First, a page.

Login
Support Sailonline
If you haven't already  join the SAILONLINE YACHT CLUB!
Please also consider making a donation  all amounts are greatly appreciated!
Page: Previous 1 2 3 4 5 6 7 Next Last
Posted by Rod 

I have been exploring the rate of recovery of "perf" after a gybe of 270 degrees at a speed of 2526 knots. The rate of recovery is linear, but has two components. It required 20 minutes to recover, but for the first 16 minutes the rate of recovery was 0.4% per minute. For the last 4min, the rate was0.74% / minute.
After a gybe of 180deg, at the same speed, it required 23 minute, at a rate of 0.52% per min for the first 15.5 min, and then a rate of 0.90% / min for the last 7 minutes. I can see no reason for either the greater loss for the lesser turn, or for the changes in recovery rate that were observed. I will continue to collect data. As Alice said, "This is getting curiouser and curiouser!" p.s. I think it was Alice (of Wonderland fame,) but I'm not certain....  Last Edited by Rod at 20131011 21:48:54  If it breaks, it's not strong enoughif it doesn't, it's too heavy. 

Posted by kroppyer 

This peace of code does not include performance recovery.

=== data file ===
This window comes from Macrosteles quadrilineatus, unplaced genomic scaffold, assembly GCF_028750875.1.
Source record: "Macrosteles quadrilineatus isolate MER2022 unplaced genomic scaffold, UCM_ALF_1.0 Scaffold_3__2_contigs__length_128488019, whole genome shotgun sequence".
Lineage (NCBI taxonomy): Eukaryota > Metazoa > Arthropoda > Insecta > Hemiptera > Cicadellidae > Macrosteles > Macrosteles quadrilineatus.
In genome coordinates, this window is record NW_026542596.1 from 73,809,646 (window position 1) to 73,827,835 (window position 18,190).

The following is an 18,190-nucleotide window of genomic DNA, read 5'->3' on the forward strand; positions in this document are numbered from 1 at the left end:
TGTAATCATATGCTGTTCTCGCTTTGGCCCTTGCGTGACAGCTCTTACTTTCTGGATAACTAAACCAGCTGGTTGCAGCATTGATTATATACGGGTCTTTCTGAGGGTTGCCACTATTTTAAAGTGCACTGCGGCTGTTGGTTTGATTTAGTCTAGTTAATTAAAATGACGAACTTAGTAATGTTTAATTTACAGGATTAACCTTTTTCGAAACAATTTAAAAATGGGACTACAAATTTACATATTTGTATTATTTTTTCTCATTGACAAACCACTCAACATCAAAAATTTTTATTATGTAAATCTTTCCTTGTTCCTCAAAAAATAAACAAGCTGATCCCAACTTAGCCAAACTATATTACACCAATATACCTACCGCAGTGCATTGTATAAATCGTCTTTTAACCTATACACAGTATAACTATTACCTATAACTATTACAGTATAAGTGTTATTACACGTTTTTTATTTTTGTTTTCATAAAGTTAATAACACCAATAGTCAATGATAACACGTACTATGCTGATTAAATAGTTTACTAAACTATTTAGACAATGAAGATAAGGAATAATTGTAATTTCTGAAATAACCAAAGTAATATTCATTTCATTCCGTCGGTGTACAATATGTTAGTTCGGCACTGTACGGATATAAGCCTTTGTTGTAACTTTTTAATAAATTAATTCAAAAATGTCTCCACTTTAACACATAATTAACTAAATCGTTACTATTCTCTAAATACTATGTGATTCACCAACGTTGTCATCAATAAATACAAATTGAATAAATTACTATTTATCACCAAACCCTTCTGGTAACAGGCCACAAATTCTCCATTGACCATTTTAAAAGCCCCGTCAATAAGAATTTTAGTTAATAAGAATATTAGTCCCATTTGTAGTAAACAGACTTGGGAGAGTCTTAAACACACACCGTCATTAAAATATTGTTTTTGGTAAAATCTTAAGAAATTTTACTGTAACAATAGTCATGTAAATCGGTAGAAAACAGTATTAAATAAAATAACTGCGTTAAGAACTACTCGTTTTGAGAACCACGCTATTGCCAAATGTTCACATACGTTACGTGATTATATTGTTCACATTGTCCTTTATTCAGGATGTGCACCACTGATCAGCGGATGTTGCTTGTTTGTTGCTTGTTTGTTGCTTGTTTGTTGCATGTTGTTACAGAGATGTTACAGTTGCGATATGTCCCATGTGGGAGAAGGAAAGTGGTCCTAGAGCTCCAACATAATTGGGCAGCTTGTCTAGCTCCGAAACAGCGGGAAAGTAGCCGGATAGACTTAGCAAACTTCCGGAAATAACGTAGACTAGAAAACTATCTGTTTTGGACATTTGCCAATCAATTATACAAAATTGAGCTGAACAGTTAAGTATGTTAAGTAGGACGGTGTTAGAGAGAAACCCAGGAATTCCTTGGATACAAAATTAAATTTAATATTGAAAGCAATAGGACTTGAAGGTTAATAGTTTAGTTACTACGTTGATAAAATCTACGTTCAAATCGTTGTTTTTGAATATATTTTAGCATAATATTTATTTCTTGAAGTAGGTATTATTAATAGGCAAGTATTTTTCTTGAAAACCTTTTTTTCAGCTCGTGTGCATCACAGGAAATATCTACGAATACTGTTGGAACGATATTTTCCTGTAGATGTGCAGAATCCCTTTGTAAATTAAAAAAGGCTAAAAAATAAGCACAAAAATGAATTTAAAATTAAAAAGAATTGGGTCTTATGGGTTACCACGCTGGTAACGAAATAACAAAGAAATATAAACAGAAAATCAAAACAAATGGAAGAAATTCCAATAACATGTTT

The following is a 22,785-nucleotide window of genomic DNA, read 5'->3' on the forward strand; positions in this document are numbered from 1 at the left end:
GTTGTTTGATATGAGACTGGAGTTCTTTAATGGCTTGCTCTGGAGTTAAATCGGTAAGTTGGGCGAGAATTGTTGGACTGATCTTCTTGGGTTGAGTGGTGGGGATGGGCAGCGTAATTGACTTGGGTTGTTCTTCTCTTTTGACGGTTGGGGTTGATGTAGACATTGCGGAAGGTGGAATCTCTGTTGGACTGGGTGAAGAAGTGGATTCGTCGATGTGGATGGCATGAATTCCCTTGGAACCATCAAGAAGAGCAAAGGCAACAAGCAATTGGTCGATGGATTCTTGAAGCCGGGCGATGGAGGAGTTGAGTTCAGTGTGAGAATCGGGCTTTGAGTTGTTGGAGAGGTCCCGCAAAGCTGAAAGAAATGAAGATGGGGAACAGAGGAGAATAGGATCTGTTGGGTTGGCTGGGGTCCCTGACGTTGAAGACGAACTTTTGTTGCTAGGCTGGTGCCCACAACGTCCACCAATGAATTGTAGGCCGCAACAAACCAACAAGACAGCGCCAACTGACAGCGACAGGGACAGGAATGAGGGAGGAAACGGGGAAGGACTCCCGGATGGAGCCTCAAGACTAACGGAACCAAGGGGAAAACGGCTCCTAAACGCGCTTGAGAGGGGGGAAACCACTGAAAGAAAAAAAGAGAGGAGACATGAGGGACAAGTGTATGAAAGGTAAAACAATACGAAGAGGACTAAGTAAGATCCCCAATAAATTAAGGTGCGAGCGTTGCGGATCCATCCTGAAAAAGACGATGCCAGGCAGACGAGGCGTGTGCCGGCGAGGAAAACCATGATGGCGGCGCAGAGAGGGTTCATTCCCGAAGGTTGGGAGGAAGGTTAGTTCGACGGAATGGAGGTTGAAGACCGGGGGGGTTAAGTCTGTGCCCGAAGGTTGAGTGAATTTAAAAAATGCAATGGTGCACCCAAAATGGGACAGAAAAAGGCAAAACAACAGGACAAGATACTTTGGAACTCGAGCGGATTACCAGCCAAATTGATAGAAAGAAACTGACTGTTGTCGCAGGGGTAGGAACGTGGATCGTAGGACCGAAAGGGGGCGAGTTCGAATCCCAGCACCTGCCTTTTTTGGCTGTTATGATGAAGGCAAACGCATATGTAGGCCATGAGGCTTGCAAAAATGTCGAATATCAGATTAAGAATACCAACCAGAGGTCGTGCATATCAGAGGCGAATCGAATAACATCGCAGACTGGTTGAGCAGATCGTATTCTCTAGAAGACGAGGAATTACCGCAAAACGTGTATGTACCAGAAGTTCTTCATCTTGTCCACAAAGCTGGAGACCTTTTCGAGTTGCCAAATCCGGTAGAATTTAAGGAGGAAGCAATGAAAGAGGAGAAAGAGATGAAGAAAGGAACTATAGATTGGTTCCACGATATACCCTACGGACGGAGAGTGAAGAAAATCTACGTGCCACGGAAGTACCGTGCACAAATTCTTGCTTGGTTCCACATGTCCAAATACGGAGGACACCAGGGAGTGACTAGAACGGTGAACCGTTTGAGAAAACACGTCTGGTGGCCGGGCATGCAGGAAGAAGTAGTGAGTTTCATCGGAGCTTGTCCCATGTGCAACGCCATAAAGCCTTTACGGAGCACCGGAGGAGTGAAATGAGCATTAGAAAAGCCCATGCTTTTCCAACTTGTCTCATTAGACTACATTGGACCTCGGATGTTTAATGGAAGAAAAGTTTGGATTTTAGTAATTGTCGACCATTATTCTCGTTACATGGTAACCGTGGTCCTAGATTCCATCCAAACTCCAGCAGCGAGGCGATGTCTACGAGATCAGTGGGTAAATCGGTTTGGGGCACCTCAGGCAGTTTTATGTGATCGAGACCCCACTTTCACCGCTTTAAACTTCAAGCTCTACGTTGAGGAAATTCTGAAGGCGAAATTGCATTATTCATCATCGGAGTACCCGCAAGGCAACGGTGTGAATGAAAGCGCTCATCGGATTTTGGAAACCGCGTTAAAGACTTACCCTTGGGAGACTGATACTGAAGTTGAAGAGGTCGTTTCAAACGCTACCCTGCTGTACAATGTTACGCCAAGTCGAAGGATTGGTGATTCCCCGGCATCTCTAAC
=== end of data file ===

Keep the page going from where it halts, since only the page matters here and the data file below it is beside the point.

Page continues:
As far as I can tell from this code, it doesn't matter if you gybe from twa=155 to twa=155, or from twa=175 to twa=175. performance is in boat gybe half you boat speed. What is possible (what I believe hmm did) is to change course to twa=179 (slow) then gybe to best VMG (low performance loss because low boat speed. With the tall ships you might be able to tack with almost no performance loss: you're sailing with twa=70, change course to twa=(about)50, so that you boat speed is (almost) 0. Then tack to twa=70 (no extra performance loss). I'm not sure whether 10 seconds with speed=0 is better than a little more performance loss. This makes me think... tall ships can sail backwards.. tacking when you're speed is negative should increase performance according to this code. In the most extreme case you could sail with 0.373 kts backwards, tack an have a performance of 100.19%. It's quite possible that there's something in the performance recovery code that prevents the performance from exceeding 100%. EDIT: Currently trying these things.. I'm wrong on at least one point: it the boatspeed *after* the tack/gybe that determines performance loss. EDIT: There are still weird things going on. In the tall ships race, there's not enough wind to go "fast" backwards. I was not able to get performance above 100% It might be possible to speed up de performance recovery (with the negative speed trick), but I can't measure that now (I can only do a 0.02% increment). I noticed something weird with speeds <= 0. Somehow, if you tack, and your speed after the tack is smaller of equal to 0, your performance is 100% immediately. When you change course (don't tack or gybe) to an angle with a boatspeed smaller or equal to 0, your performance recovers very fast. Has boatspeed something to do with performance recovery? That would explain why fast boats have slow recovery.  It's not that one of these things would make you any faster, but while discovering how SOL works, we might find some things that do make you faster. These performance things might be very interesting for practice racers (like me)  Last Edited by kroppyer at 20131011 22:10:37   Last Edited by kroppyer at 20131011 22:27:13